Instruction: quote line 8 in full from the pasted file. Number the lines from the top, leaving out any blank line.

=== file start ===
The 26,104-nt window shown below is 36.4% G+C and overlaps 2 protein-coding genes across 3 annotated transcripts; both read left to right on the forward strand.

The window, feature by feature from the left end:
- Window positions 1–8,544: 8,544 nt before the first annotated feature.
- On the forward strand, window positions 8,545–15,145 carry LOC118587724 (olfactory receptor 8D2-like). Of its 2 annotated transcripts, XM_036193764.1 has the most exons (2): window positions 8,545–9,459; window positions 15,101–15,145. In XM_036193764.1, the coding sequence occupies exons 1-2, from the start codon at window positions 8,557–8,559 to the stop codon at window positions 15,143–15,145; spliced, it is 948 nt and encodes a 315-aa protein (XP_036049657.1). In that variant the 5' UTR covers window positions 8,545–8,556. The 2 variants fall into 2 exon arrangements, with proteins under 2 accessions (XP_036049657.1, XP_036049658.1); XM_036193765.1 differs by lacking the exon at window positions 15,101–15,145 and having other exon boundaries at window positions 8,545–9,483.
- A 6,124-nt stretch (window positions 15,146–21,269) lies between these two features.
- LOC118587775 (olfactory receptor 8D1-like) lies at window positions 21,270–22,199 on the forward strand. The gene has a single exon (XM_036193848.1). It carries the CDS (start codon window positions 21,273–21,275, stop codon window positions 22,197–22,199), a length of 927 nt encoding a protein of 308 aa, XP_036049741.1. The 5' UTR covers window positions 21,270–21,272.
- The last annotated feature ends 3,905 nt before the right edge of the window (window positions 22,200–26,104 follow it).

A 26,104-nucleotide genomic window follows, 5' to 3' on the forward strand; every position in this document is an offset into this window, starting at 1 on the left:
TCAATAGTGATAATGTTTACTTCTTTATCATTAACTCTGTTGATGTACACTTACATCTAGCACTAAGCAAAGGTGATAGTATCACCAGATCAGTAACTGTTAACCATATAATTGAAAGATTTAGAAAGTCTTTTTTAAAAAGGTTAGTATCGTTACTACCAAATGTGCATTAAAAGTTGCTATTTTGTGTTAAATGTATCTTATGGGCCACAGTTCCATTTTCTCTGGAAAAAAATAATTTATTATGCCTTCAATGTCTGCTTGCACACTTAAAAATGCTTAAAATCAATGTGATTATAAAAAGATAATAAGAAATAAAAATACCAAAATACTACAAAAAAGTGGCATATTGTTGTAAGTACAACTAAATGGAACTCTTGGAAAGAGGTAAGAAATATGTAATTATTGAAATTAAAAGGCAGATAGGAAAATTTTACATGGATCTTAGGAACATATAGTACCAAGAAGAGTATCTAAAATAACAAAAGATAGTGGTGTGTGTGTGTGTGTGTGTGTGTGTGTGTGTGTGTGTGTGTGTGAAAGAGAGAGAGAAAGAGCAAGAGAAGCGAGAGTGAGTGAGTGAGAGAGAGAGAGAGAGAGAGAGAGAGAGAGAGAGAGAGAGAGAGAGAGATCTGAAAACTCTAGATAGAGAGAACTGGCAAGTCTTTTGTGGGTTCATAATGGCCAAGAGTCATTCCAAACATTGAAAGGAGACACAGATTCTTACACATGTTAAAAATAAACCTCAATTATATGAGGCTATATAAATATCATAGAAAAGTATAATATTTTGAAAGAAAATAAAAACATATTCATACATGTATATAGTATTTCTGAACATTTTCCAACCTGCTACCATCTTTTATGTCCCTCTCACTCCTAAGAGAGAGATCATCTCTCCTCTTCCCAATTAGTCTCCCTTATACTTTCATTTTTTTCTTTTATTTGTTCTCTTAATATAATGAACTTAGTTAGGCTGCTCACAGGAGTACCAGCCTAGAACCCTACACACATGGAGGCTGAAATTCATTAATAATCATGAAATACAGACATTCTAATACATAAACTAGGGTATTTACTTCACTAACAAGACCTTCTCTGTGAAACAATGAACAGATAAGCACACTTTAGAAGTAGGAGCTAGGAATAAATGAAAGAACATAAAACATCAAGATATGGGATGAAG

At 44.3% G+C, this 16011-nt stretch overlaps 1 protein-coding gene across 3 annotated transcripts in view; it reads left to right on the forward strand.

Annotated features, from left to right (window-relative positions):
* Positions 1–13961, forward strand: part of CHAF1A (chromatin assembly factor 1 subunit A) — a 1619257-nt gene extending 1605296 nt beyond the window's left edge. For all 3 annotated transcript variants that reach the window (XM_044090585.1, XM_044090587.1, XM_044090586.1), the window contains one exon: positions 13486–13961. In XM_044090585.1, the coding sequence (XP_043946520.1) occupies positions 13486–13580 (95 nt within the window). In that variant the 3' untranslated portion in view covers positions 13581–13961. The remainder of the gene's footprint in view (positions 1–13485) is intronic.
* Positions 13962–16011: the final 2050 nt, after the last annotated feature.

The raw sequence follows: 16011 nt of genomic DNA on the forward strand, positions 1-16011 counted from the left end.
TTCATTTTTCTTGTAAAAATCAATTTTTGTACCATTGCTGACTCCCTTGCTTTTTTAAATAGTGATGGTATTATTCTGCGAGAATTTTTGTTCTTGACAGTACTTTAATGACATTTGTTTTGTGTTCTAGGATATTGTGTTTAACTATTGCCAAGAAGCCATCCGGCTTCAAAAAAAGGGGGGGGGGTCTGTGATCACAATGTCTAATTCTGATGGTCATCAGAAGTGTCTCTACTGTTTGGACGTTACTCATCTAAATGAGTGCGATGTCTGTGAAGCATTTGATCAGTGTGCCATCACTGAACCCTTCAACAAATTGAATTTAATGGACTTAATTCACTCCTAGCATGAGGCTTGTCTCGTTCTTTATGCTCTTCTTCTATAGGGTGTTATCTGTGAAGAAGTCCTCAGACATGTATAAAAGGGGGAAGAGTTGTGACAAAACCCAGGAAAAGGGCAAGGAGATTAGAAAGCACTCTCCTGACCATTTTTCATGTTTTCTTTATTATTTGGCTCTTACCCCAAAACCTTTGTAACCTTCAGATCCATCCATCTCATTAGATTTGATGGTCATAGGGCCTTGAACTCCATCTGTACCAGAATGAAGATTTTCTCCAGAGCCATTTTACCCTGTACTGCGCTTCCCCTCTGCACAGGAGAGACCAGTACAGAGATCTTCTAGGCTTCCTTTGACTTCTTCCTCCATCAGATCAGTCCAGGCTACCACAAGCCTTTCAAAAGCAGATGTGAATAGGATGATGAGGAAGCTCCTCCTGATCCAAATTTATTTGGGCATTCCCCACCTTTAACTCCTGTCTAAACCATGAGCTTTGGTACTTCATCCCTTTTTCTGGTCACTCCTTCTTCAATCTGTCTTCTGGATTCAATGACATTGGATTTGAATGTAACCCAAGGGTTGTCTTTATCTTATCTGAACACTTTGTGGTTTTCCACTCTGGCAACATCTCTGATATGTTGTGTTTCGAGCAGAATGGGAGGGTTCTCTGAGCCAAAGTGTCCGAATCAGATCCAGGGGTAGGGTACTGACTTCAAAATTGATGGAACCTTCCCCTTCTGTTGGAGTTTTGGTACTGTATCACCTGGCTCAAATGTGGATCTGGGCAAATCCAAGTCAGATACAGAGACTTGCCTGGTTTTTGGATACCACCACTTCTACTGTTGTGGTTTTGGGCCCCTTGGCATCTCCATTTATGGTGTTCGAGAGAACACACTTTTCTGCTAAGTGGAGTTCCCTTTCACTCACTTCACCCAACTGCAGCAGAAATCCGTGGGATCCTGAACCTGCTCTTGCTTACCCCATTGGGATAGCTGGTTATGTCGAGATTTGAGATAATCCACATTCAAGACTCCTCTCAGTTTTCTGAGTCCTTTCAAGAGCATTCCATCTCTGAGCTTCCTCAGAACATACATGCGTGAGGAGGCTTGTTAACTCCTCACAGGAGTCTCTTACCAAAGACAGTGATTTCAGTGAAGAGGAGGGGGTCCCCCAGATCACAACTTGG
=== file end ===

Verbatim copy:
A 26,104-nucleotide genomic window follows, 5' to 3' on the forward strand; every position in this document is an offset into this window, starting at 1 on the left: